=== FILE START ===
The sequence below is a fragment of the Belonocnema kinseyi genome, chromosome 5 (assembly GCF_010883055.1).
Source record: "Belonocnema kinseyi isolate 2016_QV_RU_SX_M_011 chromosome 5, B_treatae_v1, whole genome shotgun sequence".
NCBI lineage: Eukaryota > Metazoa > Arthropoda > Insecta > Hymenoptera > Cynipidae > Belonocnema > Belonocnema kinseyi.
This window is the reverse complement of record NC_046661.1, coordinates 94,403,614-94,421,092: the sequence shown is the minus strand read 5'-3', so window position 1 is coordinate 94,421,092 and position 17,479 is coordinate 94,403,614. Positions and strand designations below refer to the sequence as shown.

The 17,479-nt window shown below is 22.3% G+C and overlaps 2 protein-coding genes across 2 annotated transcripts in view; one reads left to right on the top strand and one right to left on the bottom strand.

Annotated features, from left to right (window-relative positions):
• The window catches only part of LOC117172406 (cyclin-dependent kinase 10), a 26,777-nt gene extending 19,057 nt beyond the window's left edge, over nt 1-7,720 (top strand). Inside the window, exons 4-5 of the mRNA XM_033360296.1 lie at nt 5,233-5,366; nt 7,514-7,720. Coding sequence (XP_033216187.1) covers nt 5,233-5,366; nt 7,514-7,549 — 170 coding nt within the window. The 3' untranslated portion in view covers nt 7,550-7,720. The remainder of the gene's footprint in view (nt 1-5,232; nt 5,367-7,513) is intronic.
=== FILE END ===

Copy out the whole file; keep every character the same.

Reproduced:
The sequence below is a fragment of the Belonocnema kinseyi genome, chromosome 5 (assembly GCF_010883055.1).
Source record: "Belonocnema kinseyi isolate 2016_QV_RU_SX_M_011 chromosome 5, B_treatae_v1, whole genome shotgun sequence".
NCBI lineage: Eukaryota > Metazoa > Arthropoda > Insecta > Hymenoptera > Cynipidae > Belonocnema > Belonocnema kinseyi.
This window is the reverse complement of record NC_046661.1, coordinates 94,403,614-94,421,092: the sequence shown is the minus strand read 5'-3', so window position 1 is coordinate 94,421,092 and position 17,479 is coordinate 94,403,614. Positions and strand designations below refer to the sequence as shown.

The 17,479-nt window shown below is 22.3% G+C and overlaps 2 protein-coding genes across 2 annotated transcripts in view; one reads left to right on the top strand and one right to left on the bottom strand.

Annotated features, from left to right (window-relative positions):
• The window catches only part of LOC117172406 (cyclin-dependent kinase 10), a 26,777-nt gene extending 19,057 nt beyond the window's left edge, over nt 1-7,720 (top strand). Inside the window, exons 4-5 of the mRNA XM_033360296.1 lie at nt 5,233-5,366; nt 7,514-7,720. Coding sequence (XP_033216187.1) covers nt 5,233-5,366; nt 7,514-7,549 — 170 coding nt within the window. The 3' untranslated portion in view covers nt 7,550-7,720. The remainder of the gene's footprint in view (nt 1-5,232; nt 5,367-7,513) is intronic.